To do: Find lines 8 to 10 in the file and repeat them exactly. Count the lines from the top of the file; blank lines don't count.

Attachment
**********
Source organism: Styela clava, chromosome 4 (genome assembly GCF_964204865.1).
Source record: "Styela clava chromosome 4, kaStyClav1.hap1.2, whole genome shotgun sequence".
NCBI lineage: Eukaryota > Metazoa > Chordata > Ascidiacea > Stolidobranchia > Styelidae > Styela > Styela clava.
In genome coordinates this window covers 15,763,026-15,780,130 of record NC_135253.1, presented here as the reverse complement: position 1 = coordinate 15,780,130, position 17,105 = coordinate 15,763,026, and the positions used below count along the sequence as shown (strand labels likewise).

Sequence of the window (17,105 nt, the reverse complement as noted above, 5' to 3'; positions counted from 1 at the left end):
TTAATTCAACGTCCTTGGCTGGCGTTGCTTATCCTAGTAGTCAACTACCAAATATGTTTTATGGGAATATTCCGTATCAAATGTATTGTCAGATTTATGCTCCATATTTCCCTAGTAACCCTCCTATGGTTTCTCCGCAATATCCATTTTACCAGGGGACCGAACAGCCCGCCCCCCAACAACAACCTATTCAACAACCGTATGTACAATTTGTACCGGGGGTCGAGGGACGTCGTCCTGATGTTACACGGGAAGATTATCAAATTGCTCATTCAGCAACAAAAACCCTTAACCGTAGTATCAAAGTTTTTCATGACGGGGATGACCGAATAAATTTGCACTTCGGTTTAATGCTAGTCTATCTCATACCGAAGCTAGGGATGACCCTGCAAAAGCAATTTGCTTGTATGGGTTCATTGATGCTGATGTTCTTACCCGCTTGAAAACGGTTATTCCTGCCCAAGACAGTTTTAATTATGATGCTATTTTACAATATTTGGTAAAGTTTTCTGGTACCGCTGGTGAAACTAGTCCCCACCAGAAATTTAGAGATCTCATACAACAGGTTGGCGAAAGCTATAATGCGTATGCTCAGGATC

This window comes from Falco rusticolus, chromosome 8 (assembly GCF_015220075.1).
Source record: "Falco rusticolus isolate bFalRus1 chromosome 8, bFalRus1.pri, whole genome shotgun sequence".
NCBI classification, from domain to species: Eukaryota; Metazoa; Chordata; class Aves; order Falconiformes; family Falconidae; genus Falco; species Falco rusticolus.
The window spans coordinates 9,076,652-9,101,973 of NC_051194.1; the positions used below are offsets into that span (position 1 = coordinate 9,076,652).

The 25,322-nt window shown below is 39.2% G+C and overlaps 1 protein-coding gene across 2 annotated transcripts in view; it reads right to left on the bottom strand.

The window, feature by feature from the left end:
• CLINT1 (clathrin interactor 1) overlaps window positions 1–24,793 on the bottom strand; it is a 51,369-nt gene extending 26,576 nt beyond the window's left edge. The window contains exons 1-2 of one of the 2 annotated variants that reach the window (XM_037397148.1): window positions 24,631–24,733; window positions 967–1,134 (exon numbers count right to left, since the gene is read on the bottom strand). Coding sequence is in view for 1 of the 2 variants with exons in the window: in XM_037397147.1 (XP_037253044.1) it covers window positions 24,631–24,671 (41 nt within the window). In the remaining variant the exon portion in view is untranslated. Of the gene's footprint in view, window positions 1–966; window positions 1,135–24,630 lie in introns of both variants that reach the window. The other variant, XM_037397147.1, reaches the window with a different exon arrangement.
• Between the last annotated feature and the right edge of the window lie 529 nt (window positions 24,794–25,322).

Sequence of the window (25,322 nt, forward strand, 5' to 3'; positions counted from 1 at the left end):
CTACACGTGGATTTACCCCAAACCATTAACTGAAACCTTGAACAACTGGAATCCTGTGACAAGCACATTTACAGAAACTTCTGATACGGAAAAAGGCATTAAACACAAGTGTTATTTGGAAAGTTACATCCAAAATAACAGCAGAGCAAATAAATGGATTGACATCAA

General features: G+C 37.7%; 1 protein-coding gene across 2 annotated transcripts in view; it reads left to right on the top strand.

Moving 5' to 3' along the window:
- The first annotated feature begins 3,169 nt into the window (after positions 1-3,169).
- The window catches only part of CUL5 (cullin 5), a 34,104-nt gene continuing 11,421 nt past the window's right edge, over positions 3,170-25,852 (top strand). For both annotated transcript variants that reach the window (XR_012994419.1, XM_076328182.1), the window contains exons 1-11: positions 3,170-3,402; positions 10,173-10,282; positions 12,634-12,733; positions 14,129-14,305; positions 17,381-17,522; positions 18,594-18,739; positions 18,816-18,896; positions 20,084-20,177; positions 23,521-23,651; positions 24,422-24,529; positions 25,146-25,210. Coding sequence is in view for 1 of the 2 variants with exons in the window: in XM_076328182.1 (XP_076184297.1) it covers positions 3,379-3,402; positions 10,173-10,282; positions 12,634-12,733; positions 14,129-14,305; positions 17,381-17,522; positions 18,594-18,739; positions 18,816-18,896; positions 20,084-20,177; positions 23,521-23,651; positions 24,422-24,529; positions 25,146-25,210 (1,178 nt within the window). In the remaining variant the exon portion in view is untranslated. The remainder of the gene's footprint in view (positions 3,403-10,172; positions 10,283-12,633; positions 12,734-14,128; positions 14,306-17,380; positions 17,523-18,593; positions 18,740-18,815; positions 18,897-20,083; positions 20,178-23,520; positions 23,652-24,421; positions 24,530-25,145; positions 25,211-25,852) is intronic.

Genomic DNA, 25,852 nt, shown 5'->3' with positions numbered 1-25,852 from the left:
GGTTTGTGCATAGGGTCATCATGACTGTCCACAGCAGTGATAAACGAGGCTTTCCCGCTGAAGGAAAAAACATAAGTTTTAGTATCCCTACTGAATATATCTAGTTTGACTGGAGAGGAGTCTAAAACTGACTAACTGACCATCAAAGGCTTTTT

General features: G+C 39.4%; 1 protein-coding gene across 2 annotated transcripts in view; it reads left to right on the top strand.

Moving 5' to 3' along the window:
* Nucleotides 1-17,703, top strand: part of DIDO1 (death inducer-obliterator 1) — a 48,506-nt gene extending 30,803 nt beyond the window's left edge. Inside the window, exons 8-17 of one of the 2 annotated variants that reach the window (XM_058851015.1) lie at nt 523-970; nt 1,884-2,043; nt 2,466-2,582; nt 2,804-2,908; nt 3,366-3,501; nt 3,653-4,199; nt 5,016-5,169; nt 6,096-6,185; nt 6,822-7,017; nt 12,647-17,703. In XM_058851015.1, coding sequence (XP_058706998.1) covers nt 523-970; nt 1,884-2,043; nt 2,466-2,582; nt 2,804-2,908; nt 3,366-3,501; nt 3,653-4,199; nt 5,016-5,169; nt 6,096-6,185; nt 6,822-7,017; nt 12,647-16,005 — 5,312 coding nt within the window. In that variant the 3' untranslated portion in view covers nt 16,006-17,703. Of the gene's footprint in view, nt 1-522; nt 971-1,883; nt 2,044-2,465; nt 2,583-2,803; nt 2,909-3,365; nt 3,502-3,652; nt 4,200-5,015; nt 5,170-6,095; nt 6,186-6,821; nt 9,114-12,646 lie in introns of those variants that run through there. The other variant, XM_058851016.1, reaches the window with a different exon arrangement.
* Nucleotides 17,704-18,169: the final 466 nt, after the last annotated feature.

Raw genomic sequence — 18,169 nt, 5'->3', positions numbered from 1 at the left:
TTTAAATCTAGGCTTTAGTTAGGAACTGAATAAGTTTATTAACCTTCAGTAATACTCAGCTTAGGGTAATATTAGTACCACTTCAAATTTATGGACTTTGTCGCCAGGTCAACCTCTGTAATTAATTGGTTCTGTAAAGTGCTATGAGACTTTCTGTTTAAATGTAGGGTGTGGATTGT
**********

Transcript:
Source record: "Falco rusticolus isolate bFalRus1 chromosome 8, bFalRus1.pri, whole genome shotgun sequence".
NCBI classification, from domain to species: Eukaryota; Metazoa; Chordata; class Aves; order Falconiformes; family Falconidae; genus Falco; species Falco rusticolus.
The window spans coordinates 9,076,652-9,101,973 of NC_051194.1; the positions used below are offsets into that span (position 1 = coordinate 9,076,652).